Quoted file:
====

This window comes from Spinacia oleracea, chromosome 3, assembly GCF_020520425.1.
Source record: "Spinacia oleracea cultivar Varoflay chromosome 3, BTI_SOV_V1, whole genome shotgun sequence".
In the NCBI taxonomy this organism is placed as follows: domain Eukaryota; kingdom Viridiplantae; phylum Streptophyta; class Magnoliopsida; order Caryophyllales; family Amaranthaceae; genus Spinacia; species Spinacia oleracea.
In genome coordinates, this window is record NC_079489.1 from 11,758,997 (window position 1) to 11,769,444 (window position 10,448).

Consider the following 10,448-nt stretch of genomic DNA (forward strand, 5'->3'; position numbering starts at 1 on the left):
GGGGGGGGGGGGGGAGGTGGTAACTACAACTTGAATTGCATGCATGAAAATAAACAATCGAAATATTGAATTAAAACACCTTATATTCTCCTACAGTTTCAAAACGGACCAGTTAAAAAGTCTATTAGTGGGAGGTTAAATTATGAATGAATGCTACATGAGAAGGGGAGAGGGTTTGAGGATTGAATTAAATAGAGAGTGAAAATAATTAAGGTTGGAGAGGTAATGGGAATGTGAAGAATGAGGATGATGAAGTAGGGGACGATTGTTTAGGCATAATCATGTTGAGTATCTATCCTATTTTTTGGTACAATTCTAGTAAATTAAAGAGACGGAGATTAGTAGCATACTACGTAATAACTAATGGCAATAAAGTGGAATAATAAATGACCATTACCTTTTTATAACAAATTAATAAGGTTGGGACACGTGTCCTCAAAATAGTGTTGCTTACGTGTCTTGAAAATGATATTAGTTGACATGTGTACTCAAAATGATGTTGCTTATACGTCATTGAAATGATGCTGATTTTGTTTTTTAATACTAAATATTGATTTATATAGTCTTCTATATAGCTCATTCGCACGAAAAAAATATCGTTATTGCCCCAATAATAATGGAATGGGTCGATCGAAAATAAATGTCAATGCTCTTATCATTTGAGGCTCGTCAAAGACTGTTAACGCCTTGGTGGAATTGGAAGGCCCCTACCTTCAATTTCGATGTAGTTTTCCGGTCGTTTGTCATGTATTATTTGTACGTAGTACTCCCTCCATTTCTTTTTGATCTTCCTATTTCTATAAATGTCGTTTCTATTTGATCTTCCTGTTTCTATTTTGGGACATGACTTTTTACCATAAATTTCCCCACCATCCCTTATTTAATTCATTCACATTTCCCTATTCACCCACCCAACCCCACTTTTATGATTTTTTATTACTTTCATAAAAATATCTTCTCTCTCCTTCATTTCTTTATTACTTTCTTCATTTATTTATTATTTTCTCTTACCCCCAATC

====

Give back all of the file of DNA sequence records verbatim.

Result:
This window comes from Spinacia oleracea, chromosome 3, assembly GCF_020520425.1.
Source record: "Spinacia oleracea cultivar Varoflay chromosome 3, BTI_SOV_V1, whole genome shotgun sequence".
In the NCBI taxonomy this organism is placed as follows: domain Eukaryota; kingdom Viridiplantae; phylum Streptophyta; class Magnoliopsida; order Caryophyllales; family Amaranthaceae; genus Spinacia; species Spinacia oleracea.
In genome coordinates, this window is record NC_079489.1 from 11,758,997 (window position 1) to 11,769,444 (window position 10,448).

Consider the following 10,448-nt stretch of genomic DNA (forward strand, 5'->3'; position numbering starts at 1 on the left):
GGGGGGGGGGGGGGAGGTGGTAACTACAACTTGAATTGCATGCATGAAAATAAACAATCGAAATATTGAATTAAAACACCTTATATTCTCCTACAGTTTCAAAACGGACCAGTTAAAAAGTCTATTAGTGGGAGGTTAAATTATGAATGAATGCTACATGAGAAGGGGAGAGGGTTTGAGGATTGAATTAAATAGAGAGTGAAAATAATTAAGGTTGGAGAGGTAATGGGAATGTGAAGAATGAGGATGATGAAGTAGGGGACGATTGTTTAGGCATAATCATGTTGAGTATCTATCCTATTTTTTGGTACAATTCTAGTAAATTAAAGAGACGGAGATTAGTAGCATACTACGTAATAACTAATGGCAATAAAGTGGAATAATAAATGACCATTACCTTTTTATAACAAATTAATAAGGTTGGGACACGTGTCCTCAAAATAGTGTTGCTTACGTGTCTTGAAAATGATATTAGTTGACATGTGTACTCAAAATGATGTTGCTTATACGTCATTGAAATGATGCTGATTTTGTTTTTTAATACTAAATATTGATTTATATAGTCTTCTATATAGCTCATTCGCACGAAAAAAATATCGTTATTGCCCCAATAATAATGGAATGGGTCGATCGAAAATAAATGTCAATGCTCTTATCATTTGAGGCTCGTCAAAGACTGTTAACGCCTTGGTGGAATTGGAAGGCCCCTACCTTCAATTTCGATGTAGTTTTCCGGTCGTTTGTCATGTATTATTTGTACGTAGTACTCCCTCCATTTCTTTTTGATCTTCCTATTTCTATAAATGTCGTTTCTATTTGATCTTCCTGTTTCTATTTTGGGACATGACTTTTTACCATAAATTTCCCCACCATCCCTTATTTAATTCATTCACATTTCCCTATTCACCCACCCAACCCCACTTTTATGATTTTTTATTACTTTCATAAAAATATCTTCTCTCTCCTTCATTTCTTTATTACTTTCTTCATTTATTTATTATTTTCTCTTACCCCCAATC